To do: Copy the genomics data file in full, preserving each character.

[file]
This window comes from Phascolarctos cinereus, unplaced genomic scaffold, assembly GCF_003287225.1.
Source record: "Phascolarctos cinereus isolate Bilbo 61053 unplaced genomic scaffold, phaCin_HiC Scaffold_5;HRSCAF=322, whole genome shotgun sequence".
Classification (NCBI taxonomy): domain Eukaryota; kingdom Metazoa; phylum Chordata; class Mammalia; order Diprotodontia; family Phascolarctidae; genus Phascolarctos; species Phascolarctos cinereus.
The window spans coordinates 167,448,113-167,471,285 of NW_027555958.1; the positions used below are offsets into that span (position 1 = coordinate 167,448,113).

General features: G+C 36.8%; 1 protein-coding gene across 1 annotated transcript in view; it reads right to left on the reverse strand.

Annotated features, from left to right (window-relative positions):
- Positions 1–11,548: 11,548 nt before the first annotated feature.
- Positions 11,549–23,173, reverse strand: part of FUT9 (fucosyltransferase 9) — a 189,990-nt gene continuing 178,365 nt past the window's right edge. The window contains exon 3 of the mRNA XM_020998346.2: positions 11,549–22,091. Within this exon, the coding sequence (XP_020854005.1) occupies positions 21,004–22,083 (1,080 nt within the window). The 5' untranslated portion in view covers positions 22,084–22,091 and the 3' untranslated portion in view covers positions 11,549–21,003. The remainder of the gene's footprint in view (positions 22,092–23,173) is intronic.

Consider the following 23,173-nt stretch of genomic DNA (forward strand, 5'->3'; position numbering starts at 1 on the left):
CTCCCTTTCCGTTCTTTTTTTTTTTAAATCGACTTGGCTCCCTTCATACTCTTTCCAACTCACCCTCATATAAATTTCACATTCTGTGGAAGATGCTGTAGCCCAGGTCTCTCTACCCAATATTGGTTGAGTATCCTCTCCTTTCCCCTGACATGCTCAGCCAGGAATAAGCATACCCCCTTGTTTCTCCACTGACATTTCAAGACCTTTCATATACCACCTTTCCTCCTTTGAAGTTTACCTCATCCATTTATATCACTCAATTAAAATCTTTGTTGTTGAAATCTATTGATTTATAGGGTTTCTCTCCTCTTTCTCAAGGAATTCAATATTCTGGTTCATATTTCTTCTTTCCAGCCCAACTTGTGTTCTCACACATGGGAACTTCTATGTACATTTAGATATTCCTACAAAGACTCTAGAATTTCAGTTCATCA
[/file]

This window comes from Phascolarctos cinereus, unplaced genomic scaffold, assembly GCF_003287225.1.
Source record: "Phascolarctos cinereus isolate Bilbo 61053 unplaced genomic scaffold, phaCin_HiC Scaffold_5;HRSCAF=322, whole genome shotgun sequence".
Classification (NCBI taxonomy): domain Eukaryota; kingdom Metazoa; phylum Chordata; class Mammalia; order Diprotodontia; family Phascolarctidae; genus Phascolarctos; species Phascolarctos cinereus.
The window spans coordinates 167,448,113-167,471,285 of NW_027555958.1; the positions used below are offsets into that span (position 1 = coordinate 167,448,113).

General features: G+C 36.8%; 1 protein-coding gene across 1 annotated transcript in view; it reads right to left on the reverse strand.

Annotated features, from left to right (window-relative positions):
- Positions 1–11,548: 11,548 nt before the first annotated feature.
- Positions 11,549–23,173, reverse strand: part of FUT9 (fucosyltransferase 9) — a 189,990-nt gene continuing 178,365 nt past the window's right edge. The window contains exon 3 of the mRNA XM_020998346.2: positions 11,549–22,091. Within this exon, the coding sequence (XP_020854005.1) occupies positions 21,004–22,083 (1,080 nt within the window). The 5' untranslated portion in view covers positions 22,084–22,091 and the 3' untranslated portion in view covers positions 11,549–21,003. The remainder of the gene's footprint in view (positions 22,092–23,173) is intronic.

Consider the following 23,173-nt stretch of genomic DNA (forward strand, 5'->3'; position numbering starts at 1 on the left):
CTCCCTTTCCGTTCTTTTTTTTTTTAAATCGACTTGGCTCCCTTCATACTCTTTCCAACTCACCCTCATATAAATTTCACATTCTGTGGAAGATGCTGTAGCCCAGGTCTCTCTACCCAATATTGGTTGAGTATCCTCTCCTTTCCCCTGACATGCTCAGCCAGGAATAAGCATACCCCCTTGTTTCTCCACTGACATTTCAAGACCTTTCATATACCACCTTTCCTCCTTTGAAGTTTACCTCATCCATTTATATCACTCAATTAAAATCTTTGTTGTTGAAATCTATTGATTTATAGGGTTTCTCTCCTCTTTCTCAAGGAATTCAATATTCTGGTTCATATTTCTTCTTTCCAGCCCAACTTGTGTTCTCACACATGGGAACTTCTATGTACATTTAGATATTCCTACAAAGACTCTAGAATTTCAGTTCATCA